But we must remember that these fish are not returning to the same environment that existed a century ago. Physical, chemical, and biological changes to the river have been extensive: the formation and drainage of reservoirs, the collection and release of sediment, the growth and death of trees around Lake Aldwell, the slow regeneration of new vegetation. Inside the river, lost nutrients will be replenished as algae and invertebrate populations thrive, crash, and thrive again. The changes that the river and fish runs have experienced from a century of damming cannot be erased. Our best hope is that the river emerges as a renewed ecosystem, distinct from its predecessor but equally successful. The salmon will be the judges of that.


My raft is now far downstream, nearly to where the old Aldwell reservoir marks the site of the former Elwha Dam. On the riverbanks, riparian life abounds, and every species I see will be affected as the salmon return. Primary producers, the alders along the water and the Sitka spruces behind them, shining with moss, will soon have fish bodies to use as fertilizer. The turkey vultures now catching drafts in small circles above the branches will feed on washed-up carcasses. Black bears that currently eat young bark, berries, and insects will supplement their diet with spawning salmon once again. Within the Elwha, decomposing bodies will supply nutrients to algae on the bottom of the riverbed, which will be gobbled up by invertebrates — the very insects that become prey for the migrating salmon. The loop will be restored.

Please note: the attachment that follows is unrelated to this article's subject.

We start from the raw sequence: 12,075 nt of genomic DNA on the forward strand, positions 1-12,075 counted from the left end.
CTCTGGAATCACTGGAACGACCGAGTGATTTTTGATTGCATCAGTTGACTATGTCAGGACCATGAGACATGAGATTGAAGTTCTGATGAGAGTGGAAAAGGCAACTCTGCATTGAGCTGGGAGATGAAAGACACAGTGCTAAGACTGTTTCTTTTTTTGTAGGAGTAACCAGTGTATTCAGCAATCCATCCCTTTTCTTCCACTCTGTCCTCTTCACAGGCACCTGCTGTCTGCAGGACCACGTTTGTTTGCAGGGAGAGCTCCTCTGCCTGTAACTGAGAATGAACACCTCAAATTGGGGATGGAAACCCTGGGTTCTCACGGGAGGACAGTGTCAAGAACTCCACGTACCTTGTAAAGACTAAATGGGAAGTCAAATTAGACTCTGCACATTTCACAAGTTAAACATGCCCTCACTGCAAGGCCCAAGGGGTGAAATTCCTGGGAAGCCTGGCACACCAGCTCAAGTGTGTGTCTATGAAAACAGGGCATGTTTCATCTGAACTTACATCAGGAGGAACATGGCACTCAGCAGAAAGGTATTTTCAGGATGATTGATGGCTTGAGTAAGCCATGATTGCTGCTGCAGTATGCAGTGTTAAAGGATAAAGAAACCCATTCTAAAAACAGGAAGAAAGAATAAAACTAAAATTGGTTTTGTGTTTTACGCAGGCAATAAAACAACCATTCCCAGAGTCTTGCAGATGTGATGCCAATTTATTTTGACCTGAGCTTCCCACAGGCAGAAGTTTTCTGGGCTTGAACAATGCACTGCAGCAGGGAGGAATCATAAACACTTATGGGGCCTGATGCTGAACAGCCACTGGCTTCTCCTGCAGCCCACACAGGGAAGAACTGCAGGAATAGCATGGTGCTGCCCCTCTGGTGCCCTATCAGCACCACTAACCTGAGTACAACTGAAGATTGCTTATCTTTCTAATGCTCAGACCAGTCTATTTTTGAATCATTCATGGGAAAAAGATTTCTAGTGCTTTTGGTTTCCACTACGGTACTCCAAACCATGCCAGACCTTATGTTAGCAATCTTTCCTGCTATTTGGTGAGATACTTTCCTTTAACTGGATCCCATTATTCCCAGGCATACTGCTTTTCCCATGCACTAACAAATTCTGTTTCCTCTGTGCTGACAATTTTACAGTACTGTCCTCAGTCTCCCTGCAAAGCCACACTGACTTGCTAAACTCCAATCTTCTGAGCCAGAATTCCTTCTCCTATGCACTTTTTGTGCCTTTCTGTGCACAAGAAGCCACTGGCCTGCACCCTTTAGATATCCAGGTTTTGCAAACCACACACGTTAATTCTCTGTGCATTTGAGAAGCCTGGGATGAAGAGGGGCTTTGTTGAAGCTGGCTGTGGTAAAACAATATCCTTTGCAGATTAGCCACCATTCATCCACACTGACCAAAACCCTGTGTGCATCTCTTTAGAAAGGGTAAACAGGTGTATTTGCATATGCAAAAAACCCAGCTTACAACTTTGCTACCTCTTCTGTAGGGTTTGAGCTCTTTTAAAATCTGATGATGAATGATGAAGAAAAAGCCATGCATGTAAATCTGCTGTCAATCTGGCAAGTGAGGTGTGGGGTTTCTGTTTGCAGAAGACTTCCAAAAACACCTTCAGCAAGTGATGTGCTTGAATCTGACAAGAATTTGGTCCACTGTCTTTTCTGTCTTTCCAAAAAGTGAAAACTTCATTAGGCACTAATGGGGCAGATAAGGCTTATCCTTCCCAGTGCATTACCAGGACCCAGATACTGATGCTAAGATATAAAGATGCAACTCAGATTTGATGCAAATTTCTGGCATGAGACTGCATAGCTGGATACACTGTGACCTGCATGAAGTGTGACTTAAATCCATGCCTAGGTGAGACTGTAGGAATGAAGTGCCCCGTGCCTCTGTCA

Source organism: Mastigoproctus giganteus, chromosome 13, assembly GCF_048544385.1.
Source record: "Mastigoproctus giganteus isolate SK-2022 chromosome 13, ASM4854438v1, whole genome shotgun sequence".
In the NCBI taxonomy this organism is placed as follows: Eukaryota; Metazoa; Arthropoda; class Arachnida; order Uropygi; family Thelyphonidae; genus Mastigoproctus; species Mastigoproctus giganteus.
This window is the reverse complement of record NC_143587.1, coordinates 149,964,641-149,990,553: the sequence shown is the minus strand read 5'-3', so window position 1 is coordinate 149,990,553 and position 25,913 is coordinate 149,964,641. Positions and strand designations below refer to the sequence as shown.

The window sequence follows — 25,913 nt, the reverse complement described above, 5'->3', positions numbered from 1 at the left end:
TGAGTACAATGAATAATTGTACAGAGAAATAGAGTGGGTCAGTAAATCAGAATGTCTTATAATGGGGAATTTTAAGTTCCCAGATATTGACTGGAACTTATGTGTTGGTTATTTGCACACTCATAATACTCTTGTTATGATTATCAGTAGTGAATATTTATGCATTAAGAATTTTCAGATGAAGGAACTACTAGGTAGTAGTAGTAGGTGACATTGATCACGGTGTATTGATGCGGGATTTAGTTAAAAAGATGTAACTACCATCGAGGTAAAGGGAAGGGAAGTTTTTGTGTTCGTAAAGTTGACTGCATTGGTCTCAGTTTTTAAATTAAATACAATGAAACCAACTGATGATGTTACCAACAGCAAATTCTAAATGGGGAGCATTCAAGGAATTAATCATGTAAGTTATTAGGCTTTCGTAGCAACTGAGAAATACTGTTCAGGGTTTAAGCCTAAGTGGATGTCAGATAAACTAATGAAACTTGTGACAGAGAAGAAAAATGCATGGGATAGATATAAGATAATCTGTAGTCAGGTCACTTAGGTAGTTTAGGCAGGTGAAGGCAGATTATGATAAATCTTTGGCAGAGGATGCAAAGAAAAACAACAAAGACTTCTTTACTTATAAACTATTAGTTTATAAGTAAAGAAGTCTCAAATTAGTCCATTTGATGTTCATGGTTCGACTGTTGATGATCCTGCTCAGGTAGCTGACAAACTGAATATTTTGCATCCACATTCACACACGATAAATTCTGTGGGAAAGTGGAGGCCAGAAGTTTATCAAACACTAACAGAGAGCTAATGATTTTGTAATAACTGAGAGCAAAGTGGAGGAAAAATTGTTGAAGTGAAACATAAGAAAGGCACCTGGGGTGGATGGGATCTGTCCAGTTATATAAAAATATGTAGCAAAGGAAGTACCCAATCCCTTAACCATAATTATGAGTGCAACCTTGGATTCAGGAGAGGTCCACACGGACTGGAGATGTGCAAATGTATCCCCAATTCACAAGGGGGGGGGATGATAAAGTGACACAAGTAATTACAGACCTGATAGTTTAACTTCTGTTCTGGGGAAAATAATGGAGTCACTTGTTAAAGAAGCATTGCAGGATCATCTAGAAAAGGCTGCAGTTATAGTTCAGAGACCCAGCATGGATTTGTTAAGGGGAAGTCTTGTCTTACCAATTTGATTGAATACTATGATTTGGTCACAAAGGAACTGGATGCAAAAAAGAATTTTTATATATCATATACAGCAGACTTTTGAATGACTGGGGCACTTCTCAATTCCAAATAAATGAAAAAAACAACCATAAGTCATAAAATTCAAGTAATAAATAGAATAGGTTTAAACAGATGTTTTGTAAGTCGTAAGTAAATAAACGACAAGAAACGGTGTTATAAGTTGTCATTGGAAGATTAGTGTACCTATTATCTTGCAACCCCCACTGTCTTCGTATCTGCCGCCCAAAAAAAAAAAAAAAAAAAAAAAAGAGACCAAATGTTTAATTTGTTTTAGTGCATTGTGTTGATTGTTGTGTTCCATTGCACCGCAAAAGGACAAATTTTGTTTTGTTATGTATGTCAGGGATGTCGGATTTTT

For now, the water of the Elwha is opaque, the landscape-level changes still months or years away as humans attempt to reengineer a river. Someday, however, if the restoration succeeds, our role in the Elwha ecosystem will eventually fade. Someday, we able to step back and simply transcribe the story that the river is writing.


A. Grace Steig

Grace is a sophomore at Yale College, where she majors in environmental studies and writes for several campus publications. She credits her upbringing in Seattle for a particular attention to salmon; although now, as a student, she is committed to learning about the ecology of many life-forms.

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  1. Sarah Miller says:

    Beautiful piece of writing Grace! I am a ravenous consumer of all things related to the Elwha, and yours is particularly well-done. Congratulations!

  2. Dr. Shyamli Singh says:

    Well Done Grace well written

  3. This article reminds me of a travelogue, it makes the Elwha sound gorgeous and simply magical. And is written such that it gives me hope for the future! Can’t wait for more articles

  4. Jeff Crane says:

    Nice piece, I really enjoyed it. Send me your email and I’ll send you a copy of my book Finding the River: an Environmental History of the Elwha. I think you might enjoy it.